Our current dystopian reality

Glitzy shop window displaying 3-digits priced fashion and gifts, an inadequately-dressed young woman curled on cardboard in front of it, her sole bag of possessions as a pillow.

The momentary excitement on a child’s face, as it rips open packaging to reveal a £35-priced Disney doll, produced by weary hands paid £0.01 for the work.

A spread of meats, cheeses, sides, wines, desserts, ordered from a catalogue to be delivered to the address, the prime dish fattened by maize grown by a family-verging-on-hunger halfway around the world, maize which replaced their previously diverse polycultures that kept them full and healthy.

Barbed wire fences and walls, separating the haves and have-nots, separating dreams and despair, separating children from caretakers.

Pictures of the Year
Image taken by Kim Kyung Hoon from Reuters. See: http://time.com/5464560/caravan-mexico-border-iconic-photo/

Are we not living in a dystopia, right this very moment? Those who can, who are on the social and economic ladder, able to afford not just basic necessities, but all the accompanying extravagances. Those who cannot, hidden out of sight, invisible even on the news, suffering, scraping by, made to fight between themselves over scraps or words.

We, those that have some, think it is a time to come, a time yet come, a time that might never come. But whether we like it or not, it is here. We live in a world of absurd lived realities, inequalities stretched out on the spectrum to unprecedented dimensions, knowing that each is a direct result of the other. Because in a world that hails the ability to shift costs onto other, lesser, beings, including non-human nature, this is the inevitable outcome. Dystopian fictions written by authors in centuries past have finally come to pass.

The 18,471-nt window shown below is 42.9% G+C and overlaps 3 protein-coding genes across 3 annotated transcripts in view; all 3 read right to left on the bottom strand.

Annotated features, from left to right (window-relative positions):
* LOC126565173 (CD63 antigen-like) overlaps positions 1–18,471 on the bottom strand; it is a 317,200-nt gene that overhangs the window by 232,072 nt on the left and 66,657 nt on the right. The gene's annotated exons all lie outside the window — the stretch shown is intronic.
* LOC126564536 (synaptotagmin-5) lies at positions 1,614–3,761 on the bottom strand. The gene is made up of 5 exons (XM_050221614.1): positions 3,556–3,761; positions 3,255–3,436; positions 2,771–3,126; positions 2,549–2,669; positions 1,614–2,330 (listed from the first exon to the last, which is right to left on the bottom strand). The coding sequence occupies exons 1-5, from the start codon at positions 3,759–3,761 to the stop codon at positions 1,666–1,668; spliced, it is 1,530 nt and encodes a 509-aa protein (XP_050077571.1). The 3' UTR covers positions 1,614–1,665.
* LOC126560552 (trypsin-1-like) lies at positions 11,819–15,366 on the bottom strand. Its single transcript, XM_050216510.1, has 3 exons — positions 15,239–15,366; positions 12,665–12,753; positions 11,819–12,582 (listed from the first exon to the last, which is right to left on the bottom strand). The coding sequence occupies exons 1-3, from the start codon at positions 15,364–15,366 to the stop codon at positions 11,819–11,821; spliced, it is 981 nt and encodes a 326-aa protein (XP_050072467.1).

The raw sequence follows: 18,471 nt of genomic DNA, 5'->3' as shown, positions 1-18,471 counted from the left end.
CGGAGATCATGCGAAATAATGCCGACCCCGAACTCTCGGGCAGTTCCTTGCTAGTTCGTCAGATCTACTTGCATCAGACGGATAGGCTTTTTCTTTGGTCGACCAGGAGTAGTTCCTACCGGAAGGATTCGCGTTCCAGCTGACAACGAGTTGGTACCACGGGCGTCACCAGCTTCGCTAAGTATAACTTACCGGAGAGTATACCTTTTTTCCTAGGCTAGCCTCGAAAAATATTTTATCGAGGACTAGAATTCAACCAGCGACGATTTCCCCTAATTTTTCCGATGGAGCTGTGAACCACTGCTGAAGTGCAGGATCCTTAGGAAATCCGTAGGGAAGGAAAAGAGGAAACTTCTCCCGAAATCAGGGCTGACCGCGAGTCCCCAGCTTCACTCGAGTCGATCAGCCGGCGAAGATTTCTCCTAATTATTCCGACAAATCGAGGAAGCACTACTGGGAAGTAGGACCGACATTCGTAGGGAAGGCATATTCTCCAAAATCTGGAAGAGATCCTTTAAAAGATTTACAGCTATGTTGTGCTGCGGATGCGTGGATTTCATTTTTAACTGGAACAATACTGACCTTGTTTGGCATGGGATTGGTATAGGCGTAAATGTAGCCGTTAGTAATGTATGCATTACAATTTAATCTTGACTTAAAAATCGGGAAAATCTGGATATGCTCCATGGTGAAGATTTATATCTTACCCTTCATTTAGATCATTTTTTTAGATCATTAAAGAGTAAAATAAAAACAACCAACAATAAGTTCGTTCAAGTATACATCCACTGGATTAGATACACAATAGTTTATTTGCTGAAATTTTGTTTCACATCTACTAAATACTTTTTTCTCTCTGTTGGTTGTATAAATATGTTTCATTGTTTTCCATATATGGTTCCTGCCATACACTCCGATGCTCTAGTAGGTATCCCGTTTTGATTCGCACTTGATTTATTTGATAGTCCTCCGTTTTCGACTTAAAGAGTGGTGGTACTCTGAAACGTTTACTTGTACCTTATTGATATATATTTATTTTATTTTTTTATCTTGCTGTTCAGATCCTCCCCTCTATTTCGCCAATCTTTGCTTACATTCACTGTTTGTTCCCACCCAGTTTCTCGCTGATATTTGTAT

Better yet, knowing what we now know, of the consequences of past actions, of the destruction wrought by premeditated extraction, of the revenge of the living world for our trespasses – we are still failing to act. Little effect though it would probably have anyway had it passed, the failure of all nations on this earth to agree that we, global humanity, need to do something different to how we, minority of the world population, have been operating particularly in the last few decades, means that in all likelihood, our current dystopian reality will just get worse.

As the climate gets more unpredictable, with more frequent, more severe, more unstable weather, the environmental stresses are exacerbated, social resilience further eroded. Failure to grow crops, obtain drinking water, secure a shelter, earn a living will make ‘status quo’, ‘Business As Usual’ impossible. And so, things will change, and current predictions based on linear projections will not hold true. Which path would we go down?

Some, the more environmentally-inclined, the more aware and well-read, the ones who believe in the superiority and ability of (wo)mankind to pull through adversities, will imagine a world like the same, but cleaner and greener. Powered by clean, renewable energy. A sea of solar panels over deserts, a field of wind turbines over seas. “The science and technology is available, we are just lacking political will,” they say. Everyone will be wearing green clothes, made of bamboo, hemp, or other renewable, sustainable products. Everyone will be bringing their reusable cups for certified-sustainable-and-fair-trade coffee. Everyone will be consuming sustainable food, more vegetables, locally/organically grown, lab-grown meat and food made from solar-powered, hydrogen-eating bacteria, cricket burgers with chips. Food will be grown in buildings, buildings will be covered in greenery, it will be a sustainable, smart world we live in.

Others, the more critical and politically-socially-aware, the more radical and extreme, the ones who understand the structural, underlying causes of all these symptoms that are manifesting now, will imagine a world vastly different, almost unthinkable. Not just ‘greener’, but also equitable. Renewable energy, distributed to peoples, powering considerably reduced demand for energy. Simplicity, sufficiency, conviviality underpinning every consumption choice, made easier by changes to current institutions. No need to make money for the sake of making money. No need to save money for the sake of having more money. Radical democracy, municipal autonomy, nutritious food sufficiency through regional trading, closer consumer-producer relations. A systemic transformation of our current political and economic system resulting in a world that is more equitable, more resilient to the impending destructions of climate breakdown while reducing the actual inputs contributing to climate breakdown.